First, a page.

How about the Dark Tower?
    The Golden Compass series.
    China Miéville's Bas-Lag novels.
    Dragon Riders of Pern series is still going no?
     
  11. psychotick

    psychotick Auror

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    Hi,

    Sorry. Backs been giving me crap. I've only put out one space opera thisyear. But will try harder!

    Cheers, Greg.
     
  12. Mark

    Mark Scribe

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    A good a definition as any. I see it as a sub-genre which is basically fantasy with some science fiction elements. So a mix of high technology with magic.
     
  13. Steerpike

    Steerpike Felis amatus Moderator

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    Seems like it's fantasy, but since it is set in space people feel the need to tack the word "science" onto the front of it.
     
  14. Mythopoet

    Mythopoet Auror

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    I don't think that covers it. It's just as likely for it to be science fiction, but with fantasy tropes included. Or an equal measure of elements that people would associate with fantasy and sci fi. Or any combination that makes it uncertain whether genre die hards will accept it.
     
  15. Russ

    Russ Istar

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    There is a reason I learned to love the term "Spec Fic."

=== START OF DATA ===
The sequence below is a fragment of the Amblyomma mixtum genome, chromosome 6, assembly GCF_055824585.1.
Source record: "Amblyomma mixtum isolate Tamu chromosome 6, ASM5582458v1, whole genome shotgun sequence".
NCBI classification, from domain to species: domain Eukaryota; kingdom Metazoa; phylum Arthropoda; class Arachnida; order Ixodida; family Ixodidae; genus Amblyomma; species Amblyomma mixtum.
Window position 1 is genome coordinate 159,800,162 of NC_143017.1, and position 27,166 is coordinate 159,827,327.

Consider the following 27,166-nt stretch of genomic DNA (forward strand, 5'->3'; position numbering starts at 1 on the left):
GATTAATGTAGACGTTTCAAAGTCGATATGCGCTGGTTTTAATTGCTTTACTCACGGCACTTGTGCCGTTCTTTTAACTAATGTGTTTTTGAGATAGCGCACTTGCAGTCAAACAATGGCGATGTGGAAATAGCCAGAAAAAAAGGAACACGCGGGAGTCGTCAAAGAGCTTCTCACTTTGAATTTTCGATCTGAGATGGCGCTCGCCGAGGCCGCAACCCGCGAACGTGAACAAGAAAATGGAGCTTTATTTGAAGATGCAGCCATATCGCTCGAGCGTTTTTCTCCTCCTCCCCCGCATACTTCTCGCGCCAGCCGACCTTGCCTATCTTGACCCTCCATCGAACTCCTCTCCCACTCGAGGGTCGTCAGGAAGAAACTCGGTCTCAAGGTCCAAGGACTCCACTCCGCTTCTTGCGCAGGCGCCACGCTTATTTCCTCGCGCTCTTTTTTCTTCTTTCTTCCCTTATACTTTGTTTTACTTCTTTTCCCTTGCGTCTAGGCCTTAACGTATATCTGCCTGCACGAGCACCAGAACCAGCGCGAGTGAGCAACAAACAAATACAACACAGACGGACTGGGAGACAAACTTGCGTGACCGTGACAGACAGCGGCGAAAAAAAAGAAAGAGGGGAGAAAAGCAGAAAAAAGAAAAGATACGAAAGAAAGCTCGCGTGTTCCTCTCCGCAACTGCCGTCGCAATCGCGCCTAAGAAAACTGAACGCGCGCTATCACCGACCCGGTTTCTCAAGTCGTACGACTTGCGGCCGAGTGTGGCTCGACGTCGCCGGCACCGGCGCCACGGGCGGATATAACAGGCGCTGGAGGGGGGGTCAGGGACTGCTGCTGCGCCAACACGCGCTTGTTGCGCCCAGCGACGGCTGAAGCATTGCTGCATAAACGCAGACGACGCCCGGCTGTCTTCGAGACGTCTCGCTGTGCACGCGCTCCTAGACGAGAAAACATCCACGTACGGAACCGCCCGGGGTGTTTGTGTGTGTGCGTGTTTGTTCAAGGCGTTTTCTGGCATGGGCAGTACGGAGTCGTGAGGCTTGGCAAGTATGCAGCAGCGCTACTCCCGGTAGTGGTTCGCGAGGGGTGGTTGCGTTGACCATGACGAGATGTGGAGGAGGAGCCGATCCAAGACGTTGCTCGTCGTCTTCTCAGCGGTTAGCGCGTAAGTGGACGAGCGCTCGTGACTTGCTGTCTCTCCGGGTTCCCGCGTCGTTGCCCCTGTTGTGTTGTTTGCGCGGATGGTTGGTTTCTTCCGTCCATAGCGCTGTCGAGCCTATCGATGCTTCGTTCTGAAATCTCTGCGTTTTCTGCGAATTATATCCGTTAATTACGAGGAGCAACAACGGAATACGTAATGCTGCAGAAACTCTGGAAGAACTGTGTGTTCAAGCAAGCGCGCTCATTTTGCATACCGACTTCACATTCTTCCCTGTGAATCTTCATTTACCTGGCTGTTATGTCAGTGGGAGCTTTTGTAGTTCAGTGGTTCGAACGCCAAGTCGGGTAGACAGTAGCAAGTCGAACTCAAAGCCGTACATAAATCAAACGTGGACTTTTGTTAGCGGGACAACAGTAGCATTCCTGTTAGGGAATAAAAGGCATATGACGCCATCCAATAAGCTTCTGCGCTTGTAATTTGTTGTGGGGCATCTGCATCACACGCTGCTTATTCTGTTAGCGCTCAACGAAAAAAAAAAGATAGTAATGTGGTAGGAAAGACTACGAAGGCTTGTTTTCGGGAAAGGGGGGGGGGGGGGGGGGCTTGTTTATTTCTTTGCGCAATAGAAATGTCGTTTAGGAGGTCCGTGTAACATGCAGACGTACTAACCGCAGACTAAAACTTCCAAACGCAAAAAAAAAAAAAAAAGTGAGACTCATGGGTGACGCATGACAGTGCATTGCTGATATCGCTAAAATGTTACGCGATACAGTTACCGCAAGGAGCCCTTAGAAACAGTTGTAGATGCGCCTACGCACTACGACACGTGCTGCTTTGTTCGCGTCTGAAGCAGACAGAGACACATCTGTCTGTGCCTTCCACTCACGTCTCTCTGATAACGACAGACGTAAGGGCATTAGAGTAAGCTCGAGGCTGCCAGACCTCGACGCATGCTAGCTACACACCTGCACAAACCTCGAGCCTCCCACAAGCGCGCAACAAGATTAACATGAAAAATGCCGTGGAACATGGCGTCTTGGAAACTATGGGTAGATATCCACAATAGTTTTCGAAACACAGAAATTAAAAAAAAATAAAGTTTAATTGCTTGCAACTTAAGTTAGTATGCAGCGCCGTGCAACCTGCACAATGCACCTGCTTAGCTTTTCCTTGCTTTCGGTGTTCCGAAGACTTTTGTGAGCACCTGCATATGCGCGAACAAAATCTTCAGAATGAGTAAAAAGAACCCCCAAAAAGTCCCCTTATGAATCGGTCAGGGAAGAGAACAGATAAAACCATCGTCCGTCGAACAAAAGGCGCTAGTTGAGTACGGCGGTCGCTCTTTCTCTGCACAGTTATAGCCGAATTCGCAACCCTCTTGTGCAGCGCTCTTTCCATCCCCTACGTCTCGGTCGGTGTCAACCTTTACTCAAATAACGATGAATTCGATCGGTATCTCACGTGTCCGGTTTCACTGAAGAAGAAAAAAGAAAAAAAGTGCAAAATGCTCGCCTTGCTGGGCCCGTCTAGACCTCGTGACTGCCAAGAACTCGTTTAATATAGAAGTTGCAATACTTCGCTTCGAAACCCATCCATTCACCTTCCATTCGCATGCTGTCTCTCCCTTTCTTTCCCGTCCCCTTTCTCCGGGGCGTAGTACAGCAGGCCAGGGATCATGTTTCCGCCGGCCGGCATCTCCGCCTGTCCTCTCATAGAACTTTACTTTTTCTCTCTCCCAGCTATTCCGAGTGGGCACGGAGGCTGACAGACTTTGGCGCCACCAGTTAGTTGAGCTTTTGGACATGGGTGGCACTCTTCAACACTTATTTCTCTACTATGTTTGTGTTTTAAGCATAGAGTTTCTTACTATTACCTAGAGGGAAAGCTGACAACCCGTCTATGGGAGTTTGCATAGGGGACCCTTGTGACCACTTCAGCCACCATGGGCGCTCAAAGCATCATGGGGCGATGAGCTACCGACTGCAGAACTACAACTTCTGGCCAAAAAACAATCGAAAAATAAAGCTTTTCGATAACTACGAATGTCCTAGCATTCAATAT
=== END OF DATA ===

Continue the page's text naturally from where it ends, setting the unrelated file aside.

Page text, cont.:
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  16. FifthView

    FifthView Istar

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    Guardians of the Galaxy is fantasy sci-fi. A lot of what comes from Marvel fits the genre, in my opinion, given the very loose use of science as a basis for how the superheroes received their powers.
     
  17. Steerpike

    Steerpike Felis amatus Moderator

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    Some people might view it that way, but I don't consider that stuff science fiction. There's nothing science fiction about Star Wars, to use one of the most popular examples. It's fantasy that happens to be set in space instead of medieval times.
     
  18. FifthView

    FifthView Istar

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    I tend to have a very strict definition of science fiction, leaning toward the hard sci-fi side of the continuum. Hollywood seems to disagree with me, however; or, perhaps hard sci-fi is just...hard to do well. I haven't tried, and will not try, to do a conscientious survey of the history of cinema to come up with a count of what I would call authentic science fiction. But I'm guessing I'd find maybe ten movies. (I admit, there could be more, but I haven't watched every movie ever made.)
     
  19. Mythopoet

    Mythopoet Auror

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    You don't consider a novel that is mostly science fiction but has some fantasy tropes as well science fantasy? And you're basing that opinion off Star Wars? How can you possibly tell without more detail? There are plenty of fantasy tropes that wouldn't transform a book into a fantasy automatically. For instance, a book set in the far future where there are aliens and space ships and technologically advanced weapons but where the main character carries a sword and is able to perform acts that seem impossible when you don't know the explanation? Would that have to be a fantasy then?
     
  20. Mythopoet

    Mythopoet Auror

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    I know there are a lot of die hard sci fi readers who will only accept that "hard sci fi" which is at least 99% scientifically accurate be considered sci fi, but unfortunately for you I don't think that you're in the majority.